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Sex‐specific differences in somatic investment and strategies of physical activity among Portuguese schoolchildren


Physical activity (PA) is required for healthy growth, development, and maturation and plays an important role in the prevention of overweight and obesity in childhood and adolescence. Sex-differences in PA levels are well documented, with boys spending more time in PA, especially in moderate-to-vigorous activities. Following the Life History Theory, our aim is to study if PA affects the fat tissues increases during childhood and juvenile phases in both sexes.


Time spent in sedentary, light, and moderate-to-vigorous PA levels were measured in a sample of 415 Portuguese children and juveniles (207 females/208 males; aged 6–11 years), using an accelerometer for 7 days. Skinfolds related with body fat were objectively collected and socioeconomic status factors were reported using a parental questionnaire.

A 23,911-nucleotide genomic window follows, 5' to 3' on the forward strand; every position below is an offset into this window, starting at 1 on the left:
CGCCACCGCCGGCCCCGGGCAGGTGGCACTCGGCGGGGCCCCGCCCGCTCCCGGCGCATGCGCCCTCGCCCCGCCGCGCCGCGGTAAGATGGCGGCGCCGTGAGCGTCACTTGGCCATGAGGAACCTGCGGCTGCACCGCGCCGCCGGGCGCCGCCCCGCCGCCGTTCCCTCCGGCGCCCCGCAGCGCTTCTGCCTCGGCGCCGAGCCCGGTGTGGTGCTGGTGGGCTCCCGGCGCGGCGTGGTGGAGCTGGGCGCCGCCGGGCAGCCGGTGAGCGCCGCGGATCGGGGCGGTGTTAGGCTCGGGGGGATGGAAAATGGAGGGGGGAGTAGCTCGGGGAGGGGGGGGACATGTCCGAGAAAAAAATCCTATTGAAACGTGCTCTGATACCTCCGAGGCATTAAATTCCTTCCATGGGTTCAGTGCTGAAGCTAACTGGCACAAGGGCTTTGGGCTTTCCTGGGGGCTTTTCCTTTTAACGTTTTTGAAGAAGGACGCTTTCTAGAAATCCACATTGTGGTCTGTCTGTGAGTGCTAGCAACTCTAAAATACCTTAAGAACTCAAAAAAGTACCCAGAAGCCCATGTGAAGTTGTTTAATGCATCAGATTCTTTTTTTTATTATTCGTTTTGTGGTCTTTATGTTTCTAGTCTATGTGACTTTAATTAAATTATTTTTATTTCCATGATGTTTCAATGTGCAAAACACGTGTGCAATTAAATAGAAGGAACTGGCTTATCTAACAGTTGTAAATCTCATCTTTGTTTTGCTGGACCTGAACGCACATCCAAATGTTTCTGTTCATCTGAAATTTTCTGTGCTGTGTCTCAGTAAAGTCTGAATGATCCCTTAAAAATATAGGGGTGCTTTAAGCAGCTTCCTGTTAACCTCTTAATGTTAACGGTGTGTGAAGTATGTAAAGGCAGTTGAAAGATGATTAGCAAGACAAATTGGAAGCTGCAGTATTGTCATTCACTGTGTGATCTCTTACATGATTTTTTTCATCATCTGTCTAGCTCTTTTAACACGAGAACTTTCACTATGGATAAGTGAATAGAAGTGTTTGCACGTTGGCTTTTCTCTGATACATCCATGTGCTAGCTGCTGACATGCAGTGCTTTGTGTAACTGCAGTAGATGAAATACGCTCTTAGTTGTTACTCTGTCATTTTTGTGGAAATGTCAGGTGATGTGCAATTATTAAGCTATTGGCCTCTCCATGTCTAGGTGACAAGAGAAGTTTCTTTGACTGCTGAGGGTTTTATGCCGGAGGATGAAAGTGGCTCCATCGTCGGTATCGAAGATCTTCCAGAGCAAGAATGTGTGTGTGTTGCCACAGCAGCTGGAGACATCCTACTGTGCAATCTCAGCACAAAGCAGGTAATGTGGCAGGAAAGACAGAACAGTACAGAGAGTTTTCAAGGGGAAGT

The outcomes show that girls’ and boys’ fat variables increased during the end of the childhood and the juvenile phase. However, these variables were differently affected by PA. Girls increased fat variables with the sedentary activity while boys decreased fat variables with moderate-to-vigorous PA. Alike, active boys but not girls reduced the fat increase tendency with age.


Although both sexes displayed a general fat increment with age, moderate-to-vigorous PA dampens the increase only in boys. In fact, active girls increased body fat in the same manner as non-active girls. From an evolutionary perspective, it could explain sex-specific somatic strategies related to future reproduction or, with future mating and intrasexual competition.

Source: Online Library, Wiley

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